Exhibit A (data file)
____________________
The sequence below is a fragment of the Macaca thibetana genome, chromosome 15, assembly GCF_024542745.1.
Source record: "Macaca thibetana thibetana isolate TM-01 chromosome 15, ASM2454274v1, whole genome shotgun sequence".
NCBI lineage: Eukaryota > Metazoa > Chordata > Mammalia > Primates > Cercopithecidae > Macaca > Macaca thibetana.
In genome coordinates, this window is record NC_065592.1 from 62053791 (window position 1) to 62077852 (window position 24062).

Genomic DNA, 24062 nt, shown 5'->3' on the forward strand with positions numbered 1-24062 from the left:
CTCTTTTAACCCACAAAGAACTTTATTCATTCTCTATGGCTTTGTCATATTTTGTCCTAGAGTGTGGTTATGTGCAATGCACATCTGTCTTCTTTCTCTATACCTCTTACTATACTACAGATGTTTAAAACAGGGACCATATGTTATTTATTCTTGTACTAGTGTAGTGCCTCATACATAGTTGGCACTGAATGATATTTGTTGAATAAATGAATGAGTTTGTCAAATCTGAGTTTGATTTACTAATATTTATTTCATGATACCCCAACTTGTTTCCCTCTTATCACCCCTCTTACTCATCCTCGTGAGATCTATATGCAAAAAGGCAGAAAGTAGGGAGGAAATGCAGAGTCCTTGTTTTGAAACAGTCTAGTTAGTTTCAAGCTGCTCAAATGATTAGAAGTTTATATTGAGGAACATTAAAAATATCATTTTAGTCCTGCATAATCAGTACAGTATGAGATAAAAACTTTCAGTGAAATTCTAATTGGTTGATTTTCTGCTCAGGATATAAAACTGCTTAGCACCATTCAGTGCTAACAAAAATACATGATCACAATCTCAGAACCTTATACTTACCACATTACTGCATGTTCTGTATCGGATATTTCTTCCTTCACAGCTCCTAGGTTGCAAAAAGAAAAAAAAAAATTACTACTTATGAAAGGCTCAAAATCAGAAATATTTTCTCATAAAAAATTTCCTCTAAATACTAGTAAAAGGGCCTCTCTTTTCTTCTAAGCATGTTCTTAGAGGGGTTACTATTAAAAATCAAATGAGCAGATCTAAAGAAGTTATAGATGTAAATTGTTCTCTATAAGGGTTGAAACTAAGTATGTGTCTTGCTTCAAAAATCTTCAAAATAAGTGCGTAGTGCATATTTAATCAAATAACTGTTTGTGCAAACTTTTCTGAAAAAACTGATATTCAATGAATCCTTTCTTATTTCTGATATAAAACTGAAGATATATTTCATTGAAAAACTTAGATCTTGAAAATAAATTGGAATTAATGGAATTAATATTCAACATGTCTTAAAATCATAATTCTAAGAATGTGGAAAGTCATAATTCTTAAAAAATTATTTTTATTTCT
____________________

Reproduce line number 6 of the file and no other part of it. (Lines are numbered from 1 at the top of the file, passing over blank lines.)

CTCTTTTAACCCACAAAGAACTTTATTCATTCTCTATGGCTTTGTCATATTTTGTCCTAGAGTGTGGTTATGTGCAATGCACATCTGTCTTCTTTCTCTATACCTCTTACTATACTACAGATGTTTAAAACAGGGACCATATGTTATTTATTCTTGTACTAGTGTAGTGCCTCATACATAGTTGGCACTGAATGATATTTGTTGAATAAATGAATGAGTTTGTCAAATCTGAGTTTGATTTACTAATATTTATTTCATGATACCCCAACTTGTTTCCCTCTTATCACCCCTCTTACTCATCCTCGTGAGATCTATATGCAAAAAGGCAGAAAGTAGGGAGGAAATGCAGAGTCCTTGTTTTGAAACAGTCTAGTTAGTTTCAAGCTGCTCAAATGATTAGAAGTTTATATTGAGGAACATTAAAAATATCATTTTAGTCCTGCATAATCAGTACAGTATGAGATAAAAACTTTCAGTGAAATTCTAATTGGTTGATTTTCTGCTCAGGATATAAAACTGCTTAGCACCATTCAGTGCTAACAAAAATACATGATCACAATCTCAGAACCTTATACTTACCACATTACTGCATGTTCTGTATCGGATATTTCTTCCTTCACAGCTCCTAGGTTGCAAAAAGAAAAAAAAAAATTACTACTTATGAAAGGCTCAAAATCAGAAATATTTTCTCATAAAAAATTTCCTCTAAATACTAGTAAAAGGGCCTCTCTTTTCTTCTAAGCATGTTCTTAGAGGGGTTACTATTAAAAATCAAATGAGCAGATCTAAAGAAGTTATAGATGTAAATTGTTCTCTATAAGGGTTGAAACTAAGTATGTGTCTTGCTTCAAAAATCTTCAAAATAAGTGCGTAGTGCATATTTAATCAAATAACTGTTTGTGCAAACTTTTCTGAAAAAACTGATATTCAATGAATCCTTTCTTATTTCTGATATAAAACTGAAGATATATTTCATTGAAAAACTTAGATCTTGAAAATAAATTGGAATTAATGGAATTAATATTCAACATGTCTTAAAATCATAATTCTAAGAATGTGGAAAGTCATAATTCTTAAAAAATTATTTTTATTTCT